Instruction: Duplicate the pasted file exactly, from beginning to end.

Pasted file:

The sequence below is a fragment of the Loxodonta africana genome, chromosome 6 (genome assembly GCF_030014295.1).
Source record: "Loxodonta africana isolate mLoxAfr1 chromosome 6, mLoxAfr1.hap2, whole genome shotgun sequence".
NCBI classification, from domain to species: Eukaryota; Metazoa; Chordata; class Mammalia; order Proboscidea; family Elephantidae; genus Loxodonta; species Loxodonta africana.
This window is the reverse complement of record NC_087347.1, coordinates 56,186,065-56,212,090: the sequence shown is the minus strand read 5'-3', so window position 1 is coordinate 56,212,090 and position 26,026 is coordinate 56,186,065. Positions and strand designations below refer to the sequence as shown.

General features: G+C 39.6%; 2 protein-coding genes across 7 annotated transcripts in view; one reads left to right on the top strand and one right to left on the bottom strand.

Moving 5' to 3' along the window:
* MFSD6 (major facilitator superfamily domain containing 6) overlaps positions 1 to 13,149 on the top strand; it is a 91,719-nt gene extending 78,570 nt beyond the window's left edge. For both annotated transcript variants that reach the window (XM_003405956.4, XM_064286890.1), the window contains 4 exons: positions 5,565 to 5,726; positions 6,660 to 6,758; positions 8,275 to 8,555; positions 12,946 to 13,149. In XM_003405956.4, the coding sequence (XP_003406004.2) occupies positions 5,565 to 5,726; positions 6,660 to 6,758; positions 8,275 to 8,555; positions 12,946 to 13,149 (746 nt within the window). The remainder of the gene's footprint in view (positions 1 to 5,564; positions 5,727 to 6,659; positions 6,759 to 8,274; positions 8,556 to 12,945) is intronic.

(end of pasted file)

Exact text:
The sequence below is a fragment of the Loxodonta africana genome, chromosome 6 (genome assembly GCF_030014295.1).
Source record: "Loxodonta africana isolate mLoxAfr1 chromosome 6, mLoxAfr1.hap2, whole genome shotgun sequence".
NCBI classification, from domain to species: Eukaryota; Metazoa; Chordata; class Mammalia; order Proboscidea; family Elephantidae; genus Loxodonta; species Loxodonta africana.
This window is the reverse complement of record NC_087347.1, coordinates 56,186,065-56,212,090: the sequence shown is the minus strand read 5'-3', so window position 1 is coordinate 56,212,090 and position 26,026 is coordinate 56,186,065. Positions and strand designations below refer to the sequence as shown.

General features: G+C 39.6%; 2 protein-coding genes across 7 annotated transcripts in view; one reads left to right on the top strand and one right to left on the bottom strand.

Moving 5' to 3' along the window:
* MFSD6 (major facilitator superfamily domain containing 6) overlaps positions 1 to 13,149 on the top strand; it is a 91,719-nt gene extending 78,570 nt beyond the window's left edge. For both annotated transcript variants that reach the window (XM_003405956.4, XM_064286890.1), the window contains 4 exons: positions 5,565 to 5,726; positions 6,660 to 6,758; positions 8,275 to 8,555; positions 12,946 to 13,149. In XM_003405956.4, the coding sequence (XP_003406004.2) occupies positions 5,565 to 5,726; positions 6,660 to 6,758; positions 8,275 to 8,555; positions 12,946 to 13,149 (746 nt within the window). The remainder of the gene's footprint in view (positions 1 to 5,564; positions 5,727 to 6,659; positions 6,759 to 8,274; positions 8,556 to 12,945) is intronic.